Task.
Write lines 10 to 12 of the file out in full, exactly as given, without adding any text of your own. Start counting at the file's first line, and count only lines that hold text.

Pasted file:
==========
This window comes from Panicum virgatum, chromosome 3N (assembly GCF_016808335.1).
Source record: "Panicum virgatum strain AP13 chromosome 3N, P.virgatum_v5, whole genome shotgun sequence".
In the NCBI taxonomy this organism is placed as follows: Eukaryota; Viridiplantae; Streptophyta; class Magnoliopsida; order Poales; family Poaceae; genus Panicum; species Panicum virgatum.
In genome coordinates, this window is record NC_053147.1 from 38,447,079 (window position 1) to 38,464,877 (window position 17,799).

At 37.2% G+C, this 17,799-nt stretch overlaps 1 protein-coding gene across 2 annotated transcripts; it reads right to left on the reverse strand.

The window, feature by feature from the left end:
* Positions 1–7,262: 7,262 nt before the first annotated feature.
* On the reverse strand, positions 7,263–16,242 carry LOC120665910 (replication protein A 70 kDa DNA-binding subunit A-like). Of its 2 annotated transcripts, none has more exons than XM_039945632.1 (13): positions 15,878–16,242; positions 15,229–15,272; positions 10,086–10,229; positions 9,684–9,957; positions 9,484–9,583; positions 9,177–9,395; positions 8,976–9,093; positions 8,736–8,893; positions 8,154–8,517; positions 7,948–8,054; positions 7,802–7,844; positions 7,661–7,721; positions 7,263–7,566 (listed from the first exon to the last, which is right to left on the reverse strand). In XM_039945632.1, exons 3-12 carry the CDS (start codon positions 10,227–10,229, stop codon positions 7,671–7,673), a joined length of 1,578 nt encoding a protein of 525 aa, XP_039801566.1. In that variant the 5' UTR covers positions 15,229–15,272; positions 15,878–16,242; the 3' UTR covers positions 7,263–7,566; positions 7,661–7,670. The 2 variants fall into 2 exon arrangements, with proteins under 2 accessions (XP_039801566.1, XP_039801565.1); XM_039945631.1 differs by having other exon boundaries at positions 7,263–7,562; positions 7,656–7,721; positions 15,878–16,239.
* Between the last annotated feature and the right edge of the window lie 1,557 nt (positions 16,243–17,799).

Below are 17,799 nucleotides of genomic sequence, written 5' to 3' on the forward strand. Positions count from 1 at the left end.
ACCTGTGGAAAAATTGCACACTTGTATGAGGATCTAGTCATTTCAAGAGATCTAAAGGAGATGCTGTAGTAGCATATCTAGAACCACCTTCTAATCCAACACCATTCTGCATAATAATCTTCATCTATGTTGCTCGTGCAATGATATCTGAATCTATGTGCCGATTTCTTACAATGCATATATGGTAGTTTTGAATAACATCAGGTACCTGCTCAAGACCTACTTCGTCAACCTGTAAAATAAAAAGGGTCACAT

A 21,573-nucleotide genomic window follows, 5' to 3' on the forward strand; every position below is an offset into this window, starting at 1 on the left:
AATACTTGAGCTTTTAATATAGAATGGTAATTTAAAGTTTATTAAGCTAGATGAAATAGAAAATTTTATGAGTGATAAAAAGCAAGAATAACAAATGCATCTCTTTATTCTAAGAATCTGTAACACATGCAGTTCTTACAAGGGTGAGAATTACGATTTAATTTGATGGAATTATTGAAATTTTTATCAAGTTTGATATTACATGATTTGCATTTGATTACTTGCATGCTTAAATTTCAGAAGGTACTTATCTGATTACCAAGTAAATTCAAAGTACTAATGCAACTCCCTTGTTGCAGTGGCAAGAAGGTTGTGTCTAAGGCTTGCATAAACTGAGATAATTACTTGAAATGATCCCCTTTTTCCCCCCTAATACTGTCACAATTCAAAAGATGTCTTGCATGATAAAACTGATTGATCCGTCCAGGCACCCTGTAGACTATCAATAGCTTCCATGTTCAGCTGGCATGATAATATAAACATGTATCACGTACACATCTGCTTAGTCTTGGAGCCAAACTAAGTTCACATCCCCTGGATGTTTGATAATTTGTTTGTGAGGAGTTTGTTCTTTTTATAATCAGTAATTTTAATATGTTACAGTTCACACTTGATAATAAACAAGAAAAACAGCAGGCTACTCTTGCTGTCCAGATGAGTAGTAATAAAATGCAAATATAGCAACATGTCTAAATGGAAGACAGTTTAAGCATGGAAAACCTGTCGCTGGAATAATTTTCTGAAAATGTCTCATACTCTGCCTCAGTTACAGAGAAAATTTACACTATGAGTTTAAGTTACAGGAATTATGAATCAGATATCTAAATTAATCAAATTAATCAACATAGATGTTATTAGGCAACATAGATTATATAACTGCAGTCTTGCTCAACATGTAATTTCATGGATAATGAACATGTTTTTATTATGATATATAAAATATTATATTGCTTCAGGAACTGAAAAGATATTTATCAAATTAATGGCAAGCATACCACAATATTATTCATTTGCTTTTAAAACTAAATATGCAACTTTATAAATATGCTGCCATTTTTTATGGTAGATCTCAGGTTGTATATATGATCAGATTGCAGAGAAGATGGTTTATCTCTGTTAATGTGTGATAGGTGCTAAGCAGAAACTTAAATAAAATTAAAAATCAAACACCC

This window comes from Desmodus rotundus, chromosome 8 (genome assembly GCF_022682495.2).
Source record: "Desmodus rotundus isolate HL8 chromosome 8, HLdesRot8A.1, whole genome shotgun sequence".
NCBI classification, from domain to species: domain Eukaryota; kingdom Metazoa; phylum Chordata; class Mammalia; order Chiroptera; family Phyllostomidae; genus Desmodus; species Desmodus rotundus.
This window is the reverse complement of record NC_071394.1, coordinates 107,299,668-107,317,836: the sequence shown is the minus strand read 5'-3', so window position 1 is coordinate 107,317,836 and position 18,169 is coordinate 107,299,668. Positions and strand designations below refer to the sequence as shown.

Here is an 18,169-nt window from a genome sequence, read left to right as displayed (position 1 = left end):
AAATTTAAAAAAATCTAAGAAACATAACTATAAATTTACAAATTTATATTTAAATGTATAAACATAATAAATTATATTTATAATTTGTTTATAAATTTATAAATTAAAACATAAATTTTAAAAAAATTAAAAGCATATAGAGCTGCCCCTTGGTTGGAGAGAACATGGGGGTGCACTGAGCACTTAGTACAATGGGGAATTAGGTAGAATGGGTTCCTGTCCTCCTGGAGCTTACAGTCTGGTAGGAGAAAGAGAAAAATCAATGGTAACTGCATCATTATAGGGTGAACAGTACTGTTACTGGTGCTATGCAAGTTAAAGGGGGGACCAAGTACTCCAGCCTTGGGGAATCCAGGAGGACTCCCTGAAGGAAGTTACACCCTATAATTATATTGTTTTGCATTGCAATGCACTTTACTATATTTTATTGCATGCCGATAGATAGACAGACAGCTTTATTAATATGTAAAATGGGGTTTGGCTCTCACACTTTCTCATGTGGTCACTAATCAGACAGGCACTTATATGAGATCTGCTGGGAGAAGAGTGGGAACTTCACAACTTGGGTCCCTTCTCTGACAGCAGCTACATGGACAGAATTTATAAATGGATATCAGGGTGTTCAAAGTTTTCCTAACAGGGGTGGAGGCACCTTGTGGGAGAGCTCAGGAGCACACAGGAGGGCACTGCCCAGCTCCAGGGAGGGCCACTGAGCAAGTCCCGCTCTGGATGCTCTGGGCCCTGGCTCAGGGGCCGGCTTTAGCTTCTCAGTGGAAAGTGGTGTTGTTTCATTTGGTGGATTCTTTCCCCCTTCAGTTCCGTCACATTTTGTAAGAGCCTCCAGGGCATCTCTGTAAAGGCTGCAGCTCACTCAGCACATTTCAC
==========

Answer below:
Below are 17,799 nucleotides of genomic sequence, written 5' to 3' on the forward strand. Positions count from 1 at the left end.
ACCTGTGGAAAAATTGCACACTTGTATGAGGATCTAGTCATTTCAAGAGATCTAAAGGAGATGCTGTAGTAGCATATCTAGAACCACCTTCTAATCCAACACCATTCTGCATAATAATCTTCATCTATGTTGCTCGTGCAATGATATCTGAATCTATGTGCCGATTTCTTACAATGCATATATGGTAGTTTTGAATAACATCAGGTACCTGCTCAAGACCTACTTCGTCAACCTGTAAAATAAAAAGGGTCACAT

A 21,573-nucleotide genomic window follows, 5' to 3' on the forward strand; every position below is an offset into this window, starting at 1 on the left: